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Save $30 a month on your cell phone plan -- maybe

Price cuts help talkers and texters, but users of mobile Web could see bills increase.

By Teresa Mears Jan 26, 2010 5:31PM

If you act now, you might be able to save $30 a month on your cell phone bill. Or maybe not.

 

Verizon and AT&T have announced new cheaper “all you can talk” or “all you can talk and text” plans for both individuals and families. In some cases, the new plans could lower users’ monthly fees from $100 to $70 a month. Text adds another $20, which hasn’t changed.

 

But if you’re a data user, you might end up paying more. Verizon will start charging $9.95 a month for 25 MB of data use on Internet-enabled phones when customers buy new phones or sign new contracts. Unlimited data is still $29.99. Current customers with those phones can keep the pay-as-you go $1.99 per MB charge. AT&T will also require $20 data or texting plans with some phones.

 

Verizon started the “price war,” and was quickly followed by AT&T. Sprint pointed out its plans already were cheaper.

 

When it comes to cell phone plans, nothing is simple. So whether you can get a cheaper plan just by calling and asking (you didn’t think you’d get it automatically, did you?) depends on how you use your phone.

“In short, where consumers can expect to save money is on voice calls,” Marguerite Reardon wrote at CNet News’ Signal Strength. “Whether they are using a smart phone, quick-messaging/multimedia device, or a basic feature phone, the companies have lowered the price of their unlimited voice plans. But where many customers will likely pay more is on accessing the mobile Internet.” She has a detailed Q&A on the new plans.

 

Brad Tuttle, at Time’s Money Blog, isn’t impressed with the new plans. He wrote: “At the same time Verizon and AT&T's unlimited talk plans decreased from $100 to $70 a month, and plans for fancier devices like the Droid and iPhone dropped from $130 to $100, new and higher charges have been added for other services, such as $20 more for unlimited texting and $10 or $30 extra for data plans.”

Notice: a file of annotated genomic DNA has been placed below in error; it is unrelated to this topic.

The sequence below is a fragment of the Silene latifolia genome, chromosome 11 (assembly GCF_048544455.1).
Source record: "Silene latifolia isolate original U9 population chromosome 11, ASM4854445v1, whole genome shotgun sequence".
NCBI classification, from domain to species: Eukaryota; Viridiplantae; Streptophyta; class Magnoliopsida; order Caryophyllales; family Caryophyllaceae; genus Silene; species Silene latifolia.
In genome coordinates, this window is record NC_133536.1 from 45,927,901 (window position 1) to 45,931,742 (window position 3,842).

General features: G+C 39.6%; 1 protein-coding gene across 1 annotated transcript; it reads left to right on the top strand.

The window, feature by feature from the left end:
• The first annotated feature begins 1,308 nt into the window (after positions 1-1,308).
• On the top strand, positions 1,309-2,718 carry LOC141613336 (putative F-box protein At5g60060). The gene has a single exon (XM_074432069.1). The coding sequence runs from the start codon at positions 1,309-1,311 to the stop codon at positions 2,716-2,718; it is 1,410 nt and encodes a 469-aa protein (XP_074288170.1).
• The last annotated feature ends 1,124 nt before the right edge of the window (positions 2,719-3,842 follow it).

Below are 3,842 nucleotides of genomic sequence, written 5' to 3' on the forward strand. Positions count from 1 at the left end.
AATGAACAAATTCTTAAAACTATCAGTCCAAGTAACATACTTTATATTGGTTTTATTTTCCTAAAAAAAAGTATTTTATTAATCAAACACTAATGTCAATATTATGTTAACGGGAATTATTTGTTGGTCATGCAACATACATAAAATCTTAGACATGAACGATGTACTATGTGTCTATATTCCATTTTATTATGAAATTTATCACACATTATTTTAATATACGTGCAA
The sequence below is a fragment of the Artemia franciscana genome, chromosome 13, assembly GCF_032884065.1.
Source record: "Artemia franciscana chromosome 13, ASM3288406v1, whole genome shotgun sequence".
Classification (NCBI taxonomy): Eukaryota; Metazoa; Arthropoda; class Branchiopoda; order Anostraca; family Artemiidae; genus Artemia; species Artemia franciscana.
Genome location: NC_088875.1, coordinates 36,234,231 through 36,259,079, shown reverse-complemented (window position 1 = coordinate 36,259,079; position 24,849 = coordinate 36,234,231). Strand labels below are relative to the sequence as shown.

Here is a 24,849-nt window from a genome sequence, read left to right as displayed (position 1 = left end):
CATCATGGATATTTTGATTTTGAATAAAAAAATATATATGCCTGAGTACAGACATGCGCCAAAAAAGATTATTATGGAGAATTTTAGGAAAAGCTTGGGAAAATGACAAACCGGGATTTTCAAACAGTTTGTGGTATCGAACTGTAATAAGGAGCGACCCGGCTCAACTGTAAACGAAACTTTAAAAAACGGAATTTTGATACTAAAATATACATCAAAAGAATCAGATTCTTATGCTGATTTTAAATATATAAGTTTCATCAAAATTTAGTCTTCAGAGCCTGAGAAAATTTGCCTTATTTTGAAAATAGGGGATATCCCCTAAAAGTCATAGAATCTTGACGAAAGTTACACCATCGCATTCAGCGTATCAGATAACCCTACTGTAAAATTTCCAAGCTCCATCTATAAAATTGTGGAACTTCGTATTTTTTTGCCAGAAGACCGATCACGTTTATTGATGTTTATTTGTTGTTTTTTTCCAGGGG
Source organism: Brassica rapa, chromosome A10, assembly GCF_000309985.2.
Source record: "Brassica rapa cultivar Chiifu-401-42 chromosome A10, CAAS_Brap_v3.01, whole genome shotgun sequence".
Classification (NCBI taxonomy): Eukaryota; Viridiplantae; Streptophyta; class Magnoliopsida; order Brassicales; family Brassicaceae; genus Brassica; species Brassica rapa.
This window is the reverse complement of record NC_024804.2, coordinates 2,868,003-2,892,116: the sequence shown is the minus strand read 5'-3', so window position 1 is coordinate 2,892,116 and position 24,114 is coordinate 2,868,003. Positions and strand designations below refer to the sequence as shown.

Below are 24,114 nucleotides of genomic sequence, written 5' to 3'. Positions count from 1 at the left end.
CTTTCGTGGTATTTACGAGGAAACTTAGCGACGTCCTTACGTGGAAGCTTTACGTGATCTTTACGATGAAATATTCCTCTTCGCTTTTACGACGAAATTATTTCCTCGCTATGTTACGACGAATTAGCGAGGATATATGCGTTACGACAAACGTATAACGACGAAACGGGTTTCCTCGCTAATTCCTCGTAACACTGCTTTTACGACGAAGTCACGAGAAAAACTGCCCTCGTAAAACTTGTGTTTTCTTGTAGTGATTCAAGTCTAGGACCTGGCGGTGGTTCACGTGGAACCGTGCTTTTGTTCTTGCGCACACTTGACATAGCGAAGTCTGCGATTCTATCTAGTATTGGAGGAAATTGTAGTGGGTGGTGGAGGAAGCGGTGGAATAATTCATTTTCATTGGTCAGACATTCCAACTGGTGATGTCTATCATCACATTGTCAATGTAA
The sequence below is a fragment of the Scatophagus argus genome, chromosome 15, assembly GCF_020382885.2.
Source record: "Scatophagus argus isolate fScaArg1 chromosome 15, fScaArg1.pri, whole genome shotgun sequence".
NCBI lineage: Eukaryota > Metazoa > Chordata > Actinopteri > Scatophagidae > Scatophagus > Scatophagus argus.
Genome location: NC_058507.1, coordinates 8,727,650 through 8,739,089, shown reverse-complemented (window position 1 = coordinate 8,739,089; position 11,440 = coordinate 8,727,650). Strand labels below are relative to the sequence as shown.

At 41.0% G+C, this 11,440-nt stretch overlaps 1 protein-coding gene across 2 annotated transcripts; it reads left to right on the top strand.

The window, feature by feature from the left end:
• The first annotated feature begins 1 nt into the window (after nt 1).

Tony Adam at BillShrink’s Shrinkage is Good blog notes that the new plans don’t do much to simplify the complex task of choosing a phone plan. He wrote, “I think that there is still a long way to go before it gets to a point where picking a cell phone plan is simple, even after these various many attempts by the carriers in 2009. There are still way too many plan combinations.”

But he did his best to put together a chart comparing plan costs. That chart shows Verizon and AT&T charging the same fees, with Sprint and T-Mobile charging less for some services. Bill Shrink has a service that asks questions about your cell phone use and then suggests a plan.

 

Validas, a new service that analyzes your online cell phone bill and lets you know if you can save money, says the changes may cost some families more, even though the cost of some family plans has dropped.

 

“Because carriers are now offering fewer options for big family plans, more people are being forced to move ‘up-plan’ into unlimited plans, even though unlimited plans are actually oversized for them. For example, some popular 4,000-minute family plans were discontinued with the introduction of the new unlimited plans. Now a family of five will actually pay $480 more per year on the new unlimited plan, which is the closest option to their previous plan, said Tom Pepe, founder and CEO of Validas. “The reality is that the more options there are and the more plans change, the less consumers actually know what's best for them."

 

One of the most interesting tidbits we found was from Carolyn at Carolyn Blogs, a college student who discovered that Verizon has secret cheaper cell phone plans with fewer than the 450 minutes in their cheapest published talk plan, which is $39.99 for 450 anytime minutes. She found plans as cheap as $19.99 for 50 anytime minutes.

 

Because the unlimited plans are technically new plans, you’ll need to call and sign up for them, even if you already have a more expensive unlimited “talk and text” plan. Both AT&T and Verizon will allow you to change plans without extending your contract.

 

Related reading:

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